Electricity distribution to the end consumer in India needs reform in order to achieve the target of electricity to all by 2019, says the World Bank.
“Power distribution in India needs sweeping reforms if it is to bring back the country to a high growth trajectory and meet its goal of expanding access to electricity to all by 2019,” the Bank report released on Tuesday said.
Today, India’s annual per capita power sector consumption is at around 800 units, which is among the lowest levels in the world, the World Bank said in a statement.
World Bank’s latest report named — More Power to India: The Challenge of Distribution — is a review of the Indian power sector across key areas of access, utility performance, and financial sustainability.
The study has identified electricity distribution to the end consumer as the weak link in the sector.
The report recommends freeing utilities and regulators from external interference, increasing accountability and enhancing competition in the sector to move it to a higher level of service delivery.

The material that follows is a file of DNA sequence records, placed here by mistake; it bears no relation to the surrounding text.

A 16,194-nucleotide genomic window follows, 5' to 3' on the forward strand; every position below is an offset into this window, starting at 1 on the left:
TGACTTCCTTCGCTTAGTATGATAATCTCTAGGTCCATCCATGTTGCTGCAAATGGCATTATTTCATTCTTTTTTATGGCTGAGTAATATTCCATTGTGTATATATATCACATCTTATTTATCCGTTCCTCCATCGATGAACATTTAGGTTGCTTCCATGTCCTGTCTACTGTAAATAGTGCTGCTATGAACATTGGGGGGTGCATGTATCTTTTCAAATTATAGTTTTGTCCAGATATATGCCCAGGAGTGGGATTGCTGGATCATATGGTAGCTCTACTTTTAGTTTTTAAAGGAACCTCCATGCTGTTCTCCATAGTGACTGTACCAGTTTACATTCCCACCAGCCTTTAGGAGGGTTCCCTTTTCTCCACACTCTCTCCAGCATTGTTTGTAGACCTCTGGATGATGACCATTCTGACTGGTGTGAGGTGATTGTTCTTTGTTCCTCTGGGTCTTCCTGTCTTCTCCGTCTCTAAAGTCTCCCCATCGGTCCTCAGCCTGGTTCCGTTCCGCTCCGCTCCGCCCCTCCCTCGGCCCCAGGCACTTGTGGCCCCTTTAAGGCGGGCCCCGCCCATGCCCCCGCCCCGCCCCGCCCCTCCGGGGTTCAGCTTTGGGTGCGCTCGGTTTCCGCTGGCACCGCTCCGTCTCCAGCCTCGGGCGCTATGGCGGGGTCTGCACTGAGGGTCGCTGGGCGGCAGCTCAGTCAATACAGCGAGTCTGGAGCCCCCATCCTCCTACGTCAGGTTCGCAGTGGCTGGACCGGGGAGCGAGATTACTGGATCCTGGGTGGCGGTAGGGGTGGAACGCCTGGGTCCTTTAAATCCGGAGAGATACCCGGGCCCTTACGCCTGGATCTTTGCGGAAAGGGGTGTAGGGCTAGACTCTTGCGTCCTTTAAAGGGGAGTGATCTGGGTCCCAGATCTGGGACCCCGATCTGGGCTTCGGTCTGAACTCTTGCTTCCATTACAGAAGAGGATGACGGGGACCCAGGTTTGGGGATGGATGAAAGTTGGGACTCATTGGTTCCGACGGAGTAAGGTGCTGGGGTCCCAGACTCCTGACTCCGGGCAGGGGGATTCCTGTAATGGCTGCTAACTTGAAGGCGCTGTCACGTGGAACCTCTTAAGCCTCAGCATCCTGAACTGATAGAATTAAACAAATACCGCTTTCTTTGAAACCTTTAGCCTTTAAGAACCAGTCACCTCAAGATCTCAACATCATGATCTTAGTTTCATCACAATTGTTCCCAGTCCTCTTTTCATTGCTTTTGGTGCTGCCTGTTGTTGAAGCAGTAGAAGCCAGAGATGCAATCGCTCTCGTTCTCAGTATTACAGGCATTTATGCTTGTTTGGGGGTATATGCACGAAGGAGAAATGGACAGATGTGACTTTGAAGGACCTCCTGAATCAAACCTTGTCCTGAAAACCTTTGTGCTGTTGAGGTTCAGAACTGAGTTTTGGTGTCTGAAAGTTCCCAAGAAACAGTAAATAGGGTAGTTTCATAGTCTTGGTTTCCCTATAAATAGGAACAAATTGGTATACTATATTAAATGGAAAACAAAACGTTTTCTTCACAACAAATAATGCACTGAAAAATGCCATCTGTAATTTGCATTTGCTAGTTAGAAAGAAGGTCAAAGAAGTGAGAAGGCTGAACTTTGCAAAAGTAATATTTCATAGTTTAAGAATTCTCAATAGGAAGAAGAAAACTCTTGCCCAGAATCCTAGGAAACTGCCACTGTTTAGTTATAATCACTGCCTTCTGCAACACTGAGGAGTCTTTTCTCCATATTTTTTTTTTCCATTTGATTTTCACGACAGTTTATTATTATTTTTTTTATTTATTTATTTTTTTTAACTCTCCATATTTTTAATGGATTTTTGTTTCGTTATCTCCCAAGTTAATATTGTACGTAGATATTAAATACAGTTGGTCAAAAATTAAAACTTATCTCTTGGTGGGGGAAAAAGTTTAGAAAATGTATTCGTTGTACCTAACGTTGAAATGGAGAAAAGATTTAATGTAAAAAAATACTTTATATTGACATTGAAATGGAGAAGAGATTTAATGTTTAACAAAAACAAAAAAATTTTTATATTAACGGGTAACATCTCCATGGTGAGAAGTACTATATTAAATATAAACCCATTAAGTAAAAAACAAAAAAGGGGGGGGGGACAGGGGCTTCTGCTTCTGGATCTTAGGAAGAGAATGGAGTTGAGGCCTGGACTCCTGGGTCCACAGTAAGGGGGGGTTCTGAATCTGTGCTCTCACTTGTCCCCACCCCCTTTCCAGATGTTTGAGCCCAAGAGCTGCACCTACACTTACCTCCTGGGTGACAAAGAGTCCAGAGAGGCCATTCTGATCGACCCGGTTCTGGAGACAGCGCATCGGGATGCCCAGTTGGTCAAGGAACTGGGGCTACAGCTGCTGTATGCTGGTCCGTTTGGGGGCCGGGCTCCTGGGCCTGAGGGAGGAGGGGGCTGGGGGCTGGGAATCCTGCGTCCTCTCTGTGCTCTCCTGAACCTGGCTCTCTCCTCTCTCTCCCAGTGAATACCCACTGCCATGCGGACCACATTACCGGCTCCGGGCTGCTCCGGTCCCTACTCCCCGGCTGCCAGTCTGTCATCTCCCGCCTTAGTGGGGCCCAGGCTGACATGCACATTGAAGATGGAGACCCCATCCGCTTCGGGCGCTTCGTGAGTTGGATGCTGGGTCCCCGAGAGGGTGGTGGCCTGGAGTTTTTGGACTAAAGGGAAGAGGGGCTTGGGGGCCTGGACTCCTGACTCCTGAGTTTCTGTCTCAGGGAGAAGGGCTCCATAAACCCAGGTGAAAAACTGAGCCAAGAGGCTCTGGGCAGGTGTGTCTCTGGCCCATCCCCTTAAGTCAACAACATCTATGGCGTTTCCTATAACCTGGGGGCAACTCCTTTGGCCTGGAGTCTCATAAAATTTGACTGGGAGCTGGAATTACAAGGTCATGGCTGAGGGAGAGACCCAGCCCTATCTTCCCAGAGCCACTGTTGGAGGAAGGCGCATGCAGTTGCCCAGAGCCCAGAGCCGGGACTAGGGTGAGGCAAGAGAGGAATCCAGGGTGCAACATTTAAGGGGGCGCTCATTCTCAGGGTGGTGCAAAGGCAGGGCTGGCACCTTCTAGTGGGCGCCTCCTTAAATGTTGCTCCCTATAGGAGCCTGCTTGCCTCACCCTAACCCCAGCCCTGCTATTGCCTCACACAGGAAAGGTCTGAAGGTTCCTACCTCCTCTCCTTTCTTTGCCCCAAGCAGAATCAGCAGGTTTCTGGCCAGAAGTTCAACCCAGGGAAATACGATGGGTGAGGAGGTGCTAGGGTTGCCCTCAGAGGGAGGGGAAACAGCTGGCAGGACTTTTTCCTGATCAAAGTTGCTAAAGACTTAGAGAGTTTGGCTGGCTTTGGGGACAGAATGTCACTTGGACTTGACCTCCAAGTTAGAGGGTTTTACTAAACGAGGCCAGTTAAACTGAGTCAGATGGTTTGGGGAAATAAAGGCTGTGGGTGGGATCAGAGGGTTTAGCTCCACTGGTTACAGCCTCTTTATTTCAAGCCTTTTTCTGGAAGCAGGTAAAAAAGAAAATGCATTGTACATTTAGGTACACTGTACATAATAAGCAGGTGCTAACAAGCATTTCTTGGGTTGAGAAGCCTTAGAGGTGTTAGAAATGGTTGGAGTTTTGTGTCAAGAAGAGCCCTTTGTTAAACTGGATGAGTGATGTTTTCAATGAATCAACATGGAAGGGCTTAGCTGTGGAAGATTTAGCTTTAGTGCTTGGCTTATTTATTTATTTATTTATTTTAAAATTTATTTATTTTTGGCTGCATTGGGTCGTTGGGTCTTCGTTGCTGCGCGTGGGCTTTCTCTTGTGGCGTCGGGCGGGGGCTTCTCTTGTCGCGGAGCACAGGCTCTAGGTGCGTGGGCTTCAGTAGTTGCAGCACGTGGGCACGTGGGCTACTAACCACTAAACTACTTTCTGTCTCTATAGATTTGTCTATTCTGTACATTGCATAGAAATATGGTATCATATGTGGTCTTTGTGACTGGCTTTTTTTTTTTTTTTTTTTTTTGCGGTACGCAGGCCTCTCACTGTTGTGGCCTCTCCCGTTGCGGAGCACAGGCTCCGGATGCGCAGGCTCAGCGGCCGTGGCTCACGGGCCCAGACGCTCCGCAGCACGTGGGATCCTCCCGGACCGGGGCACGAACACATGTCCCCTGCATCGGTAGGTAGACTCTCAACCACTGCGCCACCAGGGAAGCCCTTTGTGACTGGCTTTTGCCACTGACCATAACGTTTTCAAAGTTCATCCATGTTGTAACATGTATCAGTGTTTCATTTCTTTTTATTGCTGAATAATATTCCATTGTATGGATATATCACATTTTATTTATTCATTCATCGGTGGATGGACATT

Total accumulated losses in the sector stood at $25 billion in 2011. These losses are concentrated among discoms and bundled utilities — State Electricity Boards (SEBs) and the State Power Departments, the report said.
“Revitalising the power sector by improving the performance of distribution utilities, and ensuring that players in the sector are subjected to financial discipline is the need of the hour,” said Onno Ruhl, World Bank Country Director in India.
By tackling the losses through a focused approach, it should be possible to make a marked difference in sector performance, the report added.